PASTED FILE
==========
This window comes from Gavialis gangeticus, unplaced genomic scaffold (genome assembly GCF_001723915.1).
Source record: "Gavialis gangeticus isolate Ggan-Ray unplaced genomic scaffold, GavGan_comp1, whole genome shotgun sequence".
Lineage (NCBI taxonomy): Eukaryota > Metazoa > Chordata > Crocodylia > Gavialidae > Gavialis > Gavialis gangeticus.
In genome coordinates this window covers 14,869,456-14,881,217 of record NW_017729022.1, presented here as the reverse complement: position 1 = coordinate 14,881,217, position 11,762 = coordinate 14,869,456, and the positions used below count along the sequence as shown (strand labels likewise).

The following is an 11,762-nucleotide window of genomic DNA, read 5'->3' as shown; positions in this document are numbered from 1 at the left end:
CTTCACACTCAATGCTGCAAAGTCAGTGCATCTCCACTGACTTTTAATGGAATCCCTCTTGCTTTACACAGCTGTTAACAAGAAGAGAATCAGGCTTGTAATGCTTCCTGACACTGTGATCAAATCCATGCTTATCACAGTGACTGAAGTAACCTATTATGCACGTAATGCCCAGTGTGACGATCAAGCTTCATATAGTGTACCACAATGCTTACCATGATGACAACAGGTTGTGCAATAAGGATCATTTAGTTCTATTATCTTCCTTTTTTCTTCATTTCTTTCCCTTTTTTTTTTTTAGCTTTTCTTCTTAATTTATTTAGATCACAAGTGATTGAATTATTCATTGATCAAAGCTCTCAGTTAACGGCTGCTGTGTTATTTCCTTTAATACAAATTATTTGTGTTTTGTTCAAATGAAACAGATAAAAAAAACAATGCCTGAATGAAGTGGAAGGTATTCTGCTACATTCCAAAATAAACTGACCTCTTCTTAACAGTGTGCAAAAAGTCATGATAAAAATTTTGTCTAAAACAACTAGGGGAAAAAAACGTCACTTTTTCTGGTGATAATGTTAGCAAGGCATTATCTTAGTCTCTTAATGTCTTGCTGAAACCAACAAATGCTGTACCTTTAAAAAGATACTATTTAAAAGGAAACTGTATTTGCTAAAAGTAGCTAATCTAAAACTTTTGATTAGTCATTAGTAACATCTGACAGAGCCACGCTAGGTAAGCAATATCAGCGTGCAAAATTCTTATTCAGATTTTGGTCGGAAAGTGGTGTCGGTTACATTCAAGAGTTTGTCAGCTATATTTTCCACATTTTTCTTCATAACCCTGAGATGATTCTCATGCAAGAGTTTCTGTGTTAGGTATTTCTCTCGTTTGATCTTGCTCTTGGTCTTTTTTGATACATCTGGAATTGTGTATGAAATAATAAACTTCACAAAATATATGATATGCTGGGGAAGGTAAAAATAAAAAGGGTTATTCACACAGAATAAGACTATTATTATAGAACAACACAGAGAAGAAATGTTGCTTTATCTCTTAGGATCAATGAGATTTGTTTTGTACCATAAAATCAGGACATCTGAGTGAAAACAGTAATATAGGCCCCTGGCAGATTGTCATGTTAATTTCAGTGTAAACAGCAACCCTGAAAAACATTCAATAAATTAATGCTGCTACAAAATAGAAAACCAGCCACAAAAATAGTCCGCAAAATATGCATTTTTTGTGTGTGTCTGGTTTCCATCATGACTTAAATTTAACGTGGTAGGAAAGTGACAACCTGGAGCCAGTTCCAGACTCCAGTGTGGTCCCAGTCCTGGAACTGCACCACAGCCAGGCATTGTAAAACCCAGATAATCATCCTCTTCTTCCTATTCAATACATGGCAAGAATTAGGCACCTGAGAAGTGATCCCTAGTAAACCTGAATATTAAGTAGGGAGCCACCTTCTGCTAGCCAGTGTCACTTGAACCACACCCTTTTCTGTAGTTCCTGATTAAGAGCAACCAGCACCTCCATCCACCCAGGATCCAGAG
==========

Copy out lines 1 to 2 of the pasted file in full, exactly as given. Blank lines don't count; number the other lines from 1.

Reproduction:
This window comes from Gavialis gangeticus, unplaced genomic scaffold (genome assembly GCF_001723915.1).
Source record: "Gavialis gangeticus isolate Ggan-Ray unplaced genomic scaffold, GavGan_comp1, whole genome shotgun sequence".